Many people today have thyroid issues and fail to recognize the symptoms. The thyroid regulates body metabolism, produces thyroid hormones, and is located on the neck under the adams apple. The thyroid can produce too much or too little, and affects women more than men.
Thyroid goiter can also occur, which is usually a result of an iodine deficiency. This became less common after iodized salt was produced. Goiter is when the thyroid enlarges, either due to hyperthyroidism, hypothyroidism, and benign or malignant cancer nodules. Having nodules in the thyroid is common, with only about 5% being cancer. Sometimes during pregnancy the goiter can swell a bit, and is usually due to low iodine. It is important for pregnant women to take prenatal vitamins that include iodine.
Hyperthyroidism is when there is too much of the thyroid hormone in the body, also called overactive thyroid. This increases metabolism, bone loss, and heart disease. It can also cause problems in women who are pregnant.
Some causes of hyperthyroidism in adults are diffuse toxic goiter, toxic adenoma, toxic multinodular goiter, subacute thyroiditis, or drug induced. Symptoms may include nervousness, irritability, palpitations, intolerance to heat, increased sweating, tremor, weight loss or gain, increase in appetite, diarrhea or increased bowel movements, swelling of the lower legs, decreased menstrual flow, changes in sleep patterns or vision, fatigue, and swelling of the thyroid.
If your doctor suspects you may have hyperthyroidism, he will take a blood sample to check the levels of TSH. If the test shows hyperthyroidism, additional testing may be necessary. One type of testing is a radioactive iodine thyroid scan, where the patient swallows radioactive iodine or is injected with 99mTc. This type of test will show greater detail of what is going on with the thyroid.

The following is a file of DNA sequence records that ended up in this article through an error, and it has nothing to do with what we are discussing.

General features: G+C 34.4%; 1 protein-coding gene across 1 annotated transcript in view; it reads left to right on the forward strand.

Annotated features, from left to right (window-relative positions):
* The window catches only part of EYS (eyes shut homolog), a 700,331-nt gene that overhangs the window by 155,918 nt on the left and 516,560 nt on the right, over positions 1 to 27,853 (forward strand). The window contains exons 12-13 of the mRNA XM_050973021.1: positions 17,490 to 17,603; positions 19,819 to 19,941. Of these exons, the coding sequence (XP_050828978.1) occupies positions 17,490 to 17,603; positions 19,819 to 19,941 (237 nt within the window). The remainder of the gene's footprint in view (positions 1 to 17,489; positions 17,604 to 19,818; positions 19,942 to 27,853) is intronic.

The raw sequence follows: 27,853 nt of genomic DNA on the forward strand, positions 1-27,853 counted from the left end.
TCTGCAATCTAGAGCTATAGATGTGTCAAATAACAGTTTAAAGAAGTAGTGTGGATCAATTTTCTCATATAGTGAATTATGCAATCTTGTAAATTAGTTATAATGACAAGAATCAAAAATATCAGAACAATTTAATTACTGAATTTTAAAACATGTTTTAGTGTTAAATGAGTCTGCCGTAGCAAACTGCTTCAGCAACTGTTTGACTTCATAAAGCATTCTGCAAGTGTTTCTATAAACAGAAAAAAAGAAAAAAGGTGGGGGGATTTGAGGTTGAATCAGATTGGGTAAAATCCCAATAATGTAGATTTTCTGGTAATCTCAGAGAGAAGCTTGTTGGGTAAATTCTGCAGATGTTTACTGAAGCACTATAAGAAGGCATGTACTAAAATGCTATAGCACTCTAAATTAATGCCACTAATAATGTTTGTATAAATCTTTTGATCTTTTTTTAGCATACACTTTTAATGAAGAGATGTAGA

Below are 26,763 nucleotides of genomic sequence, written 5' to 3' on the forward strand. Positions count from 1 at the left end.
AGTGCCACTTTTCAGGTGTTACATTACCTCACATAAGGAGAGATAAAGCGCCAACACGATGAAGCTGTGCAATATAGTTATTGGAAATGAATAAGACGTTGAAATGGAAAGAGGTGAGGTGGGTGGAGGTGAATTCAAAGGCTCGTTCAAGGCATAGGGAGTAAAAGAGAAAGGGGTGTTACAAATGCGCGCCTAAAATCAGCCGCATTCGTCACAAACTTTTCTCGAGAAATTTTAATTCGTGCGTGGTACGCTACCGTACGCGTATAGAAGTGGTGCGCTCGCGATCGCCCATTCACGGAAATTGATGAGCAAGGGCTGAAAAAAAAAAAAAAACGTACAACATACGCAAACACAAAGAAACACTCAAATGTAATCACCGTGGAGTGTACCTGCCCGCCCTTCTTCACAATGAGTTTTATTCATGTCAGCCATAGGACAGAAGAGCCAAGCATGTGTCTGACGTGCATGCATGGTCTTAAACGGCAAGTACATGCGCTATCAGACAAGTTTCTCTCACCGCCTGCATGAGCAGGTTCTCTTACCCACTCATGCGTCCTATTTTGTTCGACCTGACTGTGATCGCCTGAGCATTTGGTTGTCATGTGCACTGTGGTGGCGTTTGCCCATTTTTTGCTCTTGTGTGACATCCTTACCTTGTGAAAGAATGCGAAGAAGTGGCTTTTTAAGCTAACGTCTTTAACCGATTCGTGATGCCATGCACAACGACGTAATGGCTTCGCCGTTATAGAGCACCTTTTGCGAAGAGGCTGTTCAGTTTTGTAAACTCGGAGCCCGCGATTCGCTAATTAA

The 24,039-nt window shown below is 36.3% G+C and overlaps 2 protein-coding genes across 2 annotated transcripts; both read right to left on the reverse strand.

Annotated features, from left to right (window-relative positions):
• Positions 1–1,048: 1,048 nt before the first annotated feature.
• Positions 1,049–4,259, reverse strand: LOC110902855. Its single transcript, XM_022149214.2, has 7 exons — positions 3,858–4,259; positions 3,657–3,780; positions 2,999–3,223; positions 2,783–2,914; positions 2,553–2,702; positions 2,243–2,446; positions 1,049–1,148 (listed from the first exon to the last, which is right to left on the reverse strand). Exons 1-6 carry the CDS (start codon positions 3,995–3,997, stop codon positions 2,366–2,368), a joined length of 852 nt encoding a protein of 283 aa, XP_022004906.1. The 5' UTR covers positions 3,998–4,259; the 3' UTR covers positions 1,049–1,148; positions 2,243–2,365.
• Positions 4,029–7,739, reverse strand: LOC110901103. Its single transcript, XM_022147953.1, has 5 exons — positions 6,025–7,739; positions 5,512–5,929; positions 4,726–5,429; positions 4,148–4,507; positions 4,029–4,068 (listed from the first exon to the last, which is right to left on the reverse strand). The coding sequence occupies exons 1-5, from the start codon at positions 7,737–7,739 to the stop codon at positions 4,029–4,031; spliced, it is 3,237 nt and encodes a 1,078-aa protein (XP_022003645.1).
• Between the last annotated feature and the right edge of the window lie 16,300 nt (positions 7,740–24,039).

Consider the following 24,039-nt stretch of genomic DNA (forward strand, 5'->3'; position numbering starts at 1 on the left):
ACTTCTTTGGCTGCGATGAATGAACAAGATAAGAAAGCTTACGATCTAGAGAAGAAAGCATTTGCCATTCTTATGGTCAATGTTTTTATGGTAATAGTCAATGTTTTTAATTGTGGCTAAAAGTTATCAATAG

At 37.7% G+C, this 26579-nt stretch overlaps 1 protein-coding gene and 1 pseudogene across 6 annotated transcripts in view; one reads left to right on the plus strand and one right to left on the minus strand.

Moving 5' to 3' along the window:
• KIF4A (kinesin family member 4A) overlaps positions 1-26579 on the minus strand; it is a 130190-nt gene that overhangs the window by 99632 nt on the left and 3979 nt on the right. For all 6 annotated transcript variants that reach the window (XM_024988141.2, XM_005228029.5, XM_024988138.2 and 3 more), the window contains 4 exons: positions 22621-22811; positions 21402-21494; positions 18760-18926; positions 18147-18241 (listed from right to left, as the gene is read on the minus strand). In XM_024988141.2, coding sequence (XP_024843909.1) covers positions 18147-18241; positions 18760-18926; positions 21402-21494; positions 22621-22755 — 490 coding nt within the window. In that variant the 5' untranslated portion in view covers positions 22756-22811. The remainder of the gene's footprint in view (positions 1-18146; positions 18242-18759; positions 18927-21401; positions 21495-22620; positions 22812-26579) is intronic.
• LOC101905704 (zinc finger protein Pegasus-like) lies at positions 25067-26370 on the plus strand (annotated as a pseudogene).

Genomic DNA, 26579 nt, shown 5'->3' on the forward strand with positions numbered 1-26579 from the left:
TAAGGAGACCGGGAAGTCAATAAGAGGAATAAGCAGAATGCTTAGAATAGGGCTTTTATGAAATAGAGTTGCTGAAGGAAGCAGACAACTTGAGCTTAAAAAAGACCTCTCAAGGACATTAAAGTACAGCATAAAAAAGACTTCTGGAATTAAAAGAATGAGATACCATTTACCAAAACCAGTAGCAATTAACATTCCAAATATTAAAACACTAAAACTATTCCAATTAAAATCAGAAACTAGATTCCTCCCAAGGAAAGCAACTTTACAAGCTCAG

Treatment for hyperthyroidism varies, with radioactive iodine ablation the most commonly used. Other options include medication or surgery.
Hypothyroidism happens when the thyroid does not produce enough hormones. Some causes of this type are autoimmune thyroiditis, subacute thyroiditis, previous thyroid therapy, drug induced, pituitary and hypothalamic disease, or iodine deficiency. Symptoms include fatigue and weakness, intolerance to cold temperatures, muscle aches and cramps, constipation, weight gain or problems losing weight, poor appetite, enlarged thyroid gland, dry skin, coarse hair, facial swelling, hoarse voice, enlarged tongue, changes in menstrual cycle, depression, increase of blood cholesterol levels, and memory loss.
Hypothyroidism is also checked by taking a blood sample and checking TSH levels. It is treated most commonly by medications such as levothyroxine. It is very important to monitor pregnant women with this disease because it can cause miscarriages and other problems.
It is thought that there are about 13 million Americans who are affected by thyroid problems and don't know it. Now experts recommend testing at age 35, although it is not routinely performed unless requested. If you have more than one symptom of a thyroid problem, it is important to discuss it with your doctor; especially if there is a family history or if you are female. Thyroid problems also increase with age and hormonal changes. Discuss any concerns with your doctor, as with most diseases there are several others that mimic the same symptoms as thyroidism.